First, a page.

Retributive Justice Is Injustice, Your Lordships
31 July, 2015
Yakub Memon is dead and buried. He was legally murdered on Thursday, 30 July 2015. This was after the Supreme Court dismissed the final petition put forward by a group of eminent lawyers pleading postponement of the sentence in a dramatic hearing that took place in the early hours of Thursday, just 2 hours before Yakub was hanged.
At the face of it, the Indian justice system often ticks boxes. In this case, it is one that even listened to the plea of a terror convict headed for the gallows. Dig only a little and one will begin noting the façade. Dig even more and the Indian criminal justice system is revealed as a retributive system seeking revenge, one that does not deliver justice.
How can capital punishment, killing someone to avenge killings or similar heinous crimes, continue in any civilized society? Does this not boil down to saying: okay, you killed or played a role in killing people, so now we are going to kill you, albeit under the pretence of this killing being “under due process of law”? Look at the flimsy logic of awarding death sentence in “rarest of the rare cases” as something meant to act as a deterrent. This logic never did get any support from empirical studies, and is laid bare in Yakub’s case.
Consider also the absurdity of killing the convict with most “painless and quickest”, in other words “humane”, way. The idea of killing someone “humanely” should bring out the paradox that it is. It should further make one look back at the idea of capital punishment being a deterrent against humans committing the heinous crimes for which such punishment is awarded. Why not kill the convict in the most inhuman, tortuous, and barbaric ways, preferably in public view, as it was done in medieval times, if it really is a deterrent. Would that not “deter” would be criminals much more than a “humane” killing? This is, after all, why countries like Saudi Arabia argue in favour of public beheadings. Why not borrow the entire practice from such dictatorships instead of only taking the killing and leaving their methods behind?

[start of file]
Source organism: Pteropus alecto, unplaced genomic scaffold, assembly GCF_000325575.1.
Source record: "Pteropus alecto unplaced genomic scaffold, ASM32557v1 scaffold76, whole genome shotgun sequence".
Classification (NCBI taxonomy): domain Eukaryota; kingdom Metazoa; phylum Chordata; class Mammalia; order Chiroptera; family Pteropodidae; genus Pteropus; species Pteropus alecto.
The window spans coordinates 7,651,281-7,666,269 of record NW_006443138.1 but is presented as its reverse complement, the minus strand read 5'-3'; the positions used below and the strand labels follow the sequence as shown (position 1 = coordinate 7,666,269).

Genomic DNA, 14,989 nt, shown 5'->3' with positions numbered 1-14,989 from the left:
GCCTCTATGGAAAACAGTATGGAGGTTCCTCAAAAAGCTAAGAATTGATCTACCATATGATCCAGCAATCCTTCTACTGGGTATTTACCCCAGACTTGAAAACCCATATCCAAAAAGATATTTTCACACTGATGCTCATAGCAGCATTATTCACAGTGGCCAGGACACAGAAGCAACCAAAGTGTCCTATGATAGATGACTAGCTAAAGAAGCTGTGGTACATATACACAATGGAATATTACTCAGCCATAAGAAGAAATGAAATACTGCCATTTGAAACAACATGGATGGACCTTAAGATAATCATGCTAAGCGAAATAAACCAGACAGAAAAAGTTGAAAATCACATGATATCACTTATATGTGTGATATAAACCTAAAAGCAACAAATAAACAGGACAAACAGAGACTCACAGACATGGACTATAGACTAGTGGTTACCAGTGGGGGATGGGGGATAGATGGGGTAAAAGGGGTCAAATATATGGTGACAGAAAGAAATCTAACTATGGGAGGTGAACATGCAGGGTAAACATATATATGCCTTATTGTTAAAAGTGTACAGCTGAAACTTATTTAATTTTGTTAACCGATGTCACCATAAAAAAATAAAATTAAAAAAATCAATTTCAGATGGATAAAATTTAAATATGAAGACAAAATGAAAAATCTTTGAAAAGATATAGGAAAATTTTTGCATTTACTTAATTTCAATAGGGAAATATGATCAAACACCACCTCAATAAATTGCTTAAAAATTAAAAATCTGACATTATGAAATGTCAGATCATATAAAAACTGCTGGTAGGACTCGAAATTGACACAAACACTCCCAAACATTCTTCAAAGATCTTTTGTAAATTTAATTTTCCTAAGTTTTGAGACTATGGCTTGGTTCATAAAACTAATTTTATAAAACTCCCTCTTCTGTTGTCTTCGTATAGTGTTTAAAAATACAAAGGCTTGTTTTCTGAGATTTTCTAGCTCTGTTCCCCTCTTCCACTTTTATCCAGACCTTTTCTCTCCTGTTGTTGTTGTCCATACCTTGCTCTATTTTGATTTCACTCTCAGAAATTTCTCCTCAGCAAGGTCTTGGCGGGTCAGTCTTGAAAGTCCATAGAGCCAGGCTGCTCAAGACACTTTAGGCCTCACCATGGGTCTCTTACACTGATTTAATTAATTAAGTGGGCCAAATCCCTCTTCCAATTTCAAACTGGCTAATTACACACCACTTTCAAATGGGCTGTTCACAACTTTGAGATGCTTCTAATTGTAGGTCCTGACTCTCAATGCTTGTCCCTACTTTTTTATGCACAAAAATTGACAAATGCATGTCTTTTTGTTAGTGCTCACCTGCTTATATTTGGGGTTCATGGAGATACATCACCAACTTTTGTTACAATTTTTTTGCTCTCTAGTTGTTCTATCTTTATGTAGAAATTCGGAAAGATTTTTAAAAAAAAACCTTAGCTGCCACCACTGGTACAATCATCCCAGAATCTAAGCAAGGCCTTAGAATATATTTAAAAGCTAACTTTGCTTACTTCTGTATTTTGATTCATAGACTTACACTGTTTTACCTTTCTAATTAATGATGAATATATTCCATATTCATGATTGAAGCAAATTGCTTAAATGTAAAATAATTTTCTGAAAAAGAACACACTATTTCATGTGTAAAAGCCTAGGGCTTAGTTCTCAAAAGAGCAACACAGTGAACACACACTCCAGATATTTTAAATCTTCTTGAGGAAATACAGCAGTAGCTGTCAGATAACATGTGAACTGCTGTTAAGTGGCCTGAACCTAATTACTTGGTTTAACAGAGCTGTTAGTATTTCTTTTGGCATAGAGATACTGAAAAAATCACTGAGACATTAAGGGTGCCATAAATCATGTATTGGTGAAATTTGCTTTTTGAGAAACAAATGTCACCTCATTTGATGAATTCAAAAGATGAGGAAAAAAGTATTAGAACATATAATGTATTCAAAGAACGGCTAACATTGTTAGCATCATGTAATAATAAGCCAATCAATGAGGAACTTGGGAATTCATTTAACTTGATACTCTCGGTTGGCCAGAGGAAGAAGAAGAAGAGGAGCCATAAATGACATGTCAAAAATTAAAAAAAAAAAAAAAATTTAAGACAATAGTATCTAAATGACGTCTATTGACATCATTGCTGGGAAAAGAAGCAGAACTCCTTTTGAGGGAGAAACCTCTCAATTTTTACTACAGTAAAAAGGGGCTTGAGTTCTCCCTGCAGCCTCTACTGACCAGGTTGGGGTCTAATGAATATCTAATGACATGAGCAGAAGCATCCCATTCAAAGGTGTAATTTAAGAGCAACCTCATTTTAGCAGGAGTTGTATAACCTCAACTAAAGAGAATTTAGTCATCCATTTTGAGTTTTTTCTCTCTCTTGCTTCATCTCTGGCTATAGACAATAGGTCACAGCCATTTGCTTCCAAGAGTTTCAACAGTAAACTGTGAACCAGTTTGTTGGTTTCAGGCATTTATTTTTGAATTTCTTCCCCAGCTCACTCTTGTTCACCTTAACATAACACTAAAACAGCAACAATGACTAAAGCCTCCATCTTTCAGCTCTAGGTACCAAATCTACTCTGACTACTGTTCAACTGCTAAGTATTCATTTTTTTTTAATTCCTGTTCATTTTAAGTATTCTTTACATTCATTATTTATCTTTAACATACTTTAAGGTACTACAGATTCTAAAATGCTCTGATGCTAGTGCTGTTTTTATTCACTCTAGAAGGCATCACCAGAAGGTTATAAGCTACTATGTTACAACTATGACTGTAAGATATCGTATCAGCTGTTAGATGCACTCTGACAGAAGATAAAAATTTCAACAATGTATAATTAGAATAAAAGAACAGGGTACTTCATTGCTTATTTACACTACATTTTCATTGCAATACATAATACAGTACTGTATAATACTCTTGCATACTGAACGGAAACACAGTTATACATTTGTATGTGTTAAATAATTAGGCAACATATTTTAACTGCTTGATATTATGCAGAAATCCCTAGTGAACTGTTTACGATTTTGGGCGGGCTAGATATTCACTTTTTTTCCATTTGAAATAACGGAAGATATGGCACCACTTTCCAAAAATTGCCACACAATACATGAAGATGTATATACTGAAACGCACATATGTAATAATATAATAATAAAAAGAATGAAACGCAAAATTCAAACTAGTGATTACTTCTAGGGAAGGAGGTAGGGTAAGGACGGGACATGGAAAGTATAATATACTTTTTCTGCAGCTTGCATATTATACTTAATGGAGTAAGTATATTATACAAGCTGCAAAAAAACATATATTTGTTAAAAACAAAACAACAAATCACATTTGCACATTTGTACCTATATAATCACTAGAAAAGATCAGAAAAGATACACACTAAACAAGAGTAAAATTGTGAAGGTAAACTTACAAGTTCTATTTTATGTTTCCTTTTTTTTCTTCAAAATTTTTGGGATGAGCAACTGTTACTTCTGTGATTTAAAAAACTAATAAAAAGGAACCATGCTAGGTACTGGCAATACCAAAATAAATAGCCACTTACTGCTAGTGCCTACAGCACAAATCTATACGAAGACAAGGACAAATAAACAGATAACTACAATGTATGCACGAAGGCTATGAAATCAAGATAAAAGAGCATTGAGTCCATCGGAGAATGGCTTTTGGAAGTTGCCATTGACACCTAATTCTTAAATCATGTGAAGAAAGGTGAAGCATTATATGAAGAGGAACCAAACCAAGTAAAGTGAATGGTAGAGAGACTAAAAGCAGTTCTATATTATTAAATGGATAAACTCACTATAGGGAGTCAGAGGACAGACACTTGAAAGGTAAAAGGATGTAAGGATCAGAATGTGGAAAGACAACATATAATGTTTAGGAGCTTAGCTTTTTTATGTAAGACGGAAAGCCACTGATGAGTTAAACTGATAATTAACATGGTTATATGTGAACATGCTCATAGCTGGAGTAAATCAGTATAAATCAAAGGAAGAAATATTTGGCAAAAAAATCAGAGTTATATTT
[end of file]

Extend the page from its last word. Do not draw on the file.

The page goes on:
Let us consider, also, the flip-flop of the Indian criminal justice system in terms of capital punishment. The system has been oscillating from being humane and adding grounds for commuting death sentence to life terms on one hand to the very opposite on the other for a while now. Sometimes it has recognized that undue delay in deciding on mercy petitions of death row convicts amounts to torture, as it did in Shatrughan Chauhan vs. Union of India case on 21 January 2014, in a verdict of a 3-member bench headed by then Chief Justice P. Sathasivam. In doing so the bench over-turned a regressive order delivered by a 2-member bench of the same Court in April 2013. The April 2013 verdict in the Devender Pal Singh Bhullar case had held that those sentenced to death under anti-terror laws could not invoke the argument of undue delay for commutation. The January 2014 judgment overturned this by holding the nature of crime irrelevant in deciding the impact of the delay. And now, the same Court has dismissed the mercy petition of Yakub Memon, despite his having been on death row for about 8 years out of the 22 years he had spent inside prison.
Unfortunately, the randomness is not that random. All the recent hangings showcase a discernible pattern, one of bloodthirsty, frenzied, mobs seeking revenge and the Indian Judiciary delivering it to them. Did the Supreme Court not hang Afzal Guru for “satisfying the collective conscience of the nation”, with nothing more than circumstantial evidences to seal his fate? But then, it did not find Dara Singh’s ghastly act of burning Christian priest Graham Staines and his two sons alive in Orissa in 1999 rarest of rare and gave him a lifer. No one deserves to get killed by the state, not even Dara Singh but that is not the point. The real point is how the increasing sectarianism of the society has started getting reflected in judiciary.
Add to this the apparent randomness in verdicts delivered on the lives of death row convicts and the system starts looking other than just. Consider, the possibilities if Yakub Memon’s mercy petition had reached a bench of comprising a different set of justices, such as those retired justices who had sought commutation of Yakub’s death sentence. Many such retired judges signed the last mercy petition on Yakub’s behalf. This is where this apparent randomness betrays the design behind it, the design that plays out in the formation of benches, in the frenzy that system helps to build in by ‘leaking’ the date of death warrant and so on.
One finds the same sickness again and again in similar cases: awarding the death sentence and its execution in India is linked to mobs baying for blood, mostly the blood of the minorities and other marginalised sections. The increasing communalisation of the society and media is only going to add more muscle to such murderous mobs, and their impact throughout society and in the Judiciary itself.
Yakub Memon is dead and gone. It is just that his death has brought the debate on capital punishment back on the table and it is time the civil society makes a final push for its abolishment. If it fails, there will, from time to time, be dramatic midnight hearings that make the system look superficially like a just one. And the legal murders following pretentious hearings will not stop.
Samar is Programme Coordinator - Right to Food Programme Asian Legal Resource Centre / Asian Human Rights Commission, Hong Kong
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